In October, Hamas released a graphic 45-second video tutorial instructing Palestinians how to stab a Jew. In this video, actors portrayed two religious Jews cornered by a Palestinian man and stabbed to death. As disturbing as the video was, it is important to note that women played no role in it. Despite that notable absence, other assailants, such as Muhannad Halabi (stabbing attack on October 3) and Ishaq Badran (stabbing attack on October 10) specifically mentioned the need to protect their Muslim sisters as a motive for their actions. Ergo, there is a nuance.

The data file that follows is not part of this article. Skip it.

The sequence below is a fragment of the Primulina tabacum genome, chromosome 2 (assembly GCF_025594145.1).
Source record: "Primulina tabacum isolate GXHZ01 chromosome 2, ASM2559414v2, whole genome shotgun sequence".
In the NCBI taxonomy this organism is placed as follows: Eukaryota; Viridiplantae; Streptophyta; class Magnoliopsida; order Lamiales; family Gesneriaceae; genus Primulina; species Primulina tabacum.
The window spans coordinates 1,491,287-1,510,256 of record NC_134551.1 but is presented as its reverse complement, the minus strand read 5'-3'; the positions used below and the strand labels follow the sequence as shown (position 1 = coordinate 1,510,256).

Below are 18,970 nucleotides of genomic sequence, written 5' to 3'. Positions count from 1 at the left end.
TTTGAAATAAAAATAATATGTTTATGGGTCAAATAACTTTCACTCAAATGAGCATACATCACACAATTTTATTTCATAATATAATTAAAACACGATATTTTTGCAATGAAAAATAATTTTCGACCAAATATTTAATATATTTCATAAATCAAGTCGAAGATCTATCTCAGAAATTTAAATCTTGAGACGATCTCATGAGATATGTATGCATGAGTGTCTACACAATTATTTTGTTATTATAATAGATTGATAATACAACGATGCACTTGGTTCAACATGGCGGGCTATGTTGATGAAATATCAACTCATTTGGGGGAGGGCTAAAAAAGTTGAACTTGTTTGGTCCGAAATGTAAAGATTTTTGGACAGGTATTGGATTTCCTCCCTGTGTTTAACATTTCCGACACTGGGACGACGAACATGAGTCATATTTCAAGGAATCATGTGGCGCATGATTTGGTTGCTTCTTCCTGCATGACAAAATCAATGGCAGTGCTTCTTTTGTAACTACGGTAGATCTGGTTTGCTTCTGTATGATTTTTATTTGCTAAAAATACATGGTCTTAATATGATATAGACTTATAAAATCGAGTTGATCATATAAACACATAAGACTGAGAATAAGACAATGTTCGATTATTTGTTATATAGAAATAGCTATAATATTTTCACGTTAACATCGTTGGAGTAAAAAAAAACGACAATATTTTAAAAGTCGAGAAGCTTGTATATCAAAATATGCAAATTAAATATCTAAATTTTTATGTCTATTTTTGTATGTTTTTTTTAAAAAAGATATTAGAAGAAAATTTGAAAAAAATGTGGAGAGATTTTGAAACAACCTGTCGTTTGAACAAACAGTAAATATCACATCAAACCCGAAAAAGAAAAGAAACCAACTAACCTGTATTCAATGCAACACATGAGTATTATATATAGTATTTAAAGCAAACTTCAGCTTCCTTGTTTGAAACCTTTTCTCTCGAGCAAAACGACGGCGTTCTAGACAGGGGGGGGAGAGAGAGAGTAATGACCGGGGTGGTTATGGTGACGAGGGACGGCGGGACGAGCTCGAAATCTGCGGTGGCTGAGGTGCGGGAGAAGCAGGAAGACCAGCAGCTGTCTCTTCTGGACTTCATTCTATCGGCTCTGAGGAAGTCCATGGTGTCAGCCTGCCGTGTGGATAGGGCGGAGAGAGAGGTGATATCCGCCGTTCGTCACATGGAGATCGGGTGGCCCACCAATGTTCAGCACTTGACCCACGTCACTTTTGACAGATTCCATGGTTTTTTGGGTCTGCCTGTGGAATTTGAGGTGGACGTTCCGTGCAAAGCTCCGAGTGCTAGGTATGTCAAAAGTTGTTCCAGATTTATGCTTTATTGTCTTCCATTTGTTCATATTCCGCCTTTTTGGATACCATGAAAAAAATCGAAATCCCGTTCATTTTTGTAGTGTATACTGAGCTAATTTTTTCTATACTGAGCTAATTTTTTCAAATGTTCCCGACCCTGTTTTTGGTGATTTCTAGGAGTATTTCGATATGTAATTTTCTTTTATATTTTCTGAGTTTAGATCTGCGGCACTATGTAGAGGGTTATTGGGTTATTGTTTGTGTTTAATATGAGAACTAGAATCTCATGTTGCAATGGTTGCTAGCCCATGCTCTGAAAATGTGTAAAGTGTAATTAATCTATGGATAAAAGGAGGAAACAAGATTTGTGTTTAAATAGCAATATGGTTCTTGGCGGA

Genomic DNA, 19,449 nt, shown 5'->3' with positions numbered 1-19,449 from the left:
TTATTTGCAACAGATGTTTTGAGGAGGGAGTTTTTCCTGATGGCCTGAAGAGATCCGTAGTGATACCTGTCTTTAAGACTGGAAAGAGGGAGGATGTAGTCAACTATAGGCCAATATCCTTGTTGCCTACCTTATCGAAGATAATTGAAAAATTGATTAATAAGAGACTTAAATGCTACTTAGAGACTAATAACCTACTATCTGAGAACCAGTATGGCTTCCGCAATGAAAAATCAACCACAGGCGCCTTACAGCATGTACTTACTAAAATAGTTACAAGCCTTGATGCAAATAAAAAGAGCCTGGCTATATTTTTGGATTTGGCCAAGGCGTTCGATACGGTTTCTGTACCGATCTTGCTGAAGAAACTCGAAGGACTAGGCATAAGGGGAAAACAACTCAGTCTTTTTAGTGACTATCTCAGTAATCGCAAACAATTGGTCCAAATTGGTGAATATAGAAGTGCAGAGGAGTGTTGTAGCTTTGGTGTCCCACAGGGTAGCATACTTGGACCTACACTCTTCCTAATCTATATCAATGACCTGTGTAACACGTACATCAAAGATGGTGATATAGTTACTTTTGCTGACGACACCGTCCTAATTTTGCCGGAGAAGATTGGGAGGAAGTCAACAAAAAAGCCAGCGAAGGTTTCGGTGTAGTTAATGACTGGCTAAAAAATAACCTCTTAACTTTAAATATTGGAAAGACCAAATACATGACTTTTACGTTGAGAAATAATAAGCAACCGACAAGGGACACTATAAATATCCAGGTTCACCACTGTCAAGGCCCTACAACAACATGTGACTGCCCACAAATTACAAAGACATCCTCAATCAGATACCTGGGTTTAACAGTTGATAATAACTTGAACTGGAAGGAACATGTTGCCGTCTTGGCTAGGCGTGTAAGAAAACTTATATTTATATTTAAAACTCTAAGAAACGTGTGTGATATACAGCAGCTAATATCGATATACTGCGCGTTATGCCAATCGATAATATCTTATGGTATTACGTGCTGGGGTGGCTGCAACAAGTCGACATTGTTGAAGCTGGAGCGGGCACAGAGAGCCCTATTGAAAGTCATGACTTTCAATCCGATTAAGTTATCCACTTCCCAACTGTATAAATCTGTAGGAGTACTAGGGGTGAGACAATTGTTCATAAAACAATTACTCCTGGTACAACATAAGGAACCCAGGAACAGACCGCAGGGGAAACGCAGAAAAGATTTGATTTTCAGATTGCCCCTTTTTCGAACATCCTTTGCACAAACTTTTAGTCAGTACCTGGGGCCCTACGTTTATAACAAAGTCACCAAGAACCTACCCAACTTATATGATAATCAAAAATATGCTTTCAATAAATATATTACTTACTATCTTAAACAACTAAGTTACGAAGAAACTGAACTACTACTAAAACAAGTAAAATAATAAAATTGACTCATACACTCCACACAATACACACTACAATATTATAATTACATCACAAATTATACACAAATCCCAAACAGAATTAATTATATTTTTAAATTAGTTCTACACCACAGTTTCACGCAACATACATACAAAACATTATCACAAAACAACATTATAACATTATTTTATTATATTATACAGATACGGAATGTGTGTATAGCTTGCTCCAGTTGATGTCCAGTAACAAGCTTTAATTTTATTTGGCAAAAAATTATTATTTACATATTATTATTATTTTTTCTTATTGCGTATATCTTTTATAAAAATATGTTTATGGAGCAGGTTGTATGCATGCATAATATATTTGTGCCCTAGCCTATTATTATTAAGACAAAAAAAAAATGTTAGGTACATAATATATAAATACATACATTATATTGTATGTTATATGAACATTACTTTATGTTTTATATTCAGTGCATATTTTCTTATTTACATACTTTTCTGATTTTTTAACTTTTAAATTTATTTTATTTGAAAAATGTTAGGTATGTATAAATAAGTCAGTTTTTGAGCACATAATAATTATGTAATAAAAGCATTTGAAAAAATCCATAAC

Mia Bloom and Yoram Schweitzer argue that only when times get extremely desperate do women get actively involved in terror. So, are Palestinians at a breaking point? Bombs and IEDs are no longer the weapons of choice, instead, going to the streets and stabbing with knives is the new course of action. I believe that such actions highlight an entirely new level of anger and desperation among Palestinians. Recognizing and understanding Palestinian women’s unprecedented engagement in this violence is a small but important step in ending this new intifada.